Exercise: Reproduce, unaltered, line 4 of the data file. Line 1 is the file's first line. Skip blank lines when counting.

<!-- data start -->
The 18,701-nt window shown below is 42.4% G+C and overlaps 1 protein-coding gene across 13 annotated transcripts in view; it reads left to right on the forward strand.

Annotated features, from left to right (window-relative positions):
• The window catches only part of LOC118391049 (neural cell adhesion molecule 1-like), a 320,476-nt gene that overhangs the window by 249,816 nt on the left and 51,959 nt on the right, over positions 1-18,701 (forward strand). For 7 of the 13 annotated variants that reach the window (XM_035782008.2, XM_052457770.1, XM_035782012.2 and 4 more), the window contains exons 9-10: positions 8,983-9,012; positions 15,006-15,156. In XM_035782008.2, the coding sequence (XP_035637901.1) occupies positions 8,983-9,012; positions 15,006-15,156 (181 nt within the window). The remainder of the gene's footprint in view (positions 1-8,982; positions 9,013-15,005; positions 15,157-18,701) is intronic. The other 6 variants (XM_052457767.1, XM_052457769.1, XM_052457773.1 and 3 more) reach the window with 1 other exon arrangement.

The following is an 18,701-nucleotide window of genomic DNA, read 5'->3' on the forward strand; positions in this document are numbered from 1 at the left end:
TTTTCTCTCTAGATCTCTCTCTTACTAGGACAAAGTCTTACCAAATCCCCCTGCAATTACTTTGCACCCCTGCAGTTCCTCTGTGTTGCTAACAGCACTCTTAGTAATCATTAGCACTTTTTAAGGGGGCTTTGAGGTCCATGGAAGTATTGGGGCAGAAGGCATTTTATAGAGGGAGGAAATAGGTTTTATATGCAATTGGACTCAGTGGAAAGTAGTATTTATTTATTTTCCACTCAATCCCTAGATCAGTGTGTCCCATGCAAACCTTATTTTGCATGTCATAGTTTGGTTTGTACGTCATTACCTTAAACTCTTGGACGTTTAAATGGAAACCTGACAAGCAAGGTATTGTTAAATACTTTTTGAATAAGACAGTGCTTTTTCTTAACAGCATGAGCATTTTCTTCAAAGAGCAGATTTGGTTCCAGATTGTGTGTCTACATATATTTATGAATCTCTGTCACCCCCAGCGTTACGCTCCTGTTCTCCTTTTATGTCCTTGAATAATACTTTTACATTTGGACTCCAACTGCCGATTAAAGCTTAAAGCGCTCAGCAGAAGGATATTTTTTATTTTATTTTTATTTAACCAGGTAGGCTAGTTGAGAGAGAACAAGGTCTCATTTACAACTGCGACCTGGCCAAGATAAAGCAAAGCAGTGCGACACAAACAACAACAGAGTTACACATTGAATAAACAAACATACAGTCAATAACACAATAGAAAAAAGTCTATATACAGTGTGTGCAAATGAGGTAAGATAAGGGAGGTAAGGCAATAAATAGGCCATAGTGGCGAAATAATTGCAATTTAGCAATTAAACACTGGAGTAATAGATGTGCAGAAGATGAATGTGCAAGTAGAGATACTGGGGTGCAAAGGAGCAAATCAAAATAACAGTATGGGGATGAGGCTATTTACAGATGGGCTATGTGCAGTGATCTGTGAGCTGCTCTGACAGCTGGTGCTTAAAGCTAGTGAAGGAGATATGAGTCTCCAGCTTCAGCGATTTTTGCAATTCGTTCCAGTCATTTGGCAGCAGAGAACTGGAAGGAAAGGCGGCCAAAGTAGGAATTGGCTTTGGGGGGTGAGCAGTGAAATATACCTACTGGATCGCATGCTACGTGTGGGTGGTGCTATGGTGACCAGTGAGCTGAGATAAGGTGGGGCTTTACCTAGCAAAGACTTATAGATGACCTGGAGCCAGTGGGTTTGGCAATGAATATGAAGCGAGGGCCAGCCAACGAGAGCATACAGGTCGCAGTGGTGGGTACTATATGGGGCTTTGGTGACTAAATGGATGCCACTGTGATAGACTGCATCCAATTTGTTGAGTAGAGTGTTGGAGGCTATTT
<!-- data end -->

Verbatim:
The following is an 18,701-nucleotide window of genomic DNA, read 5'->3' on the forward strand; positions in this document are numbered from 1 at the left end: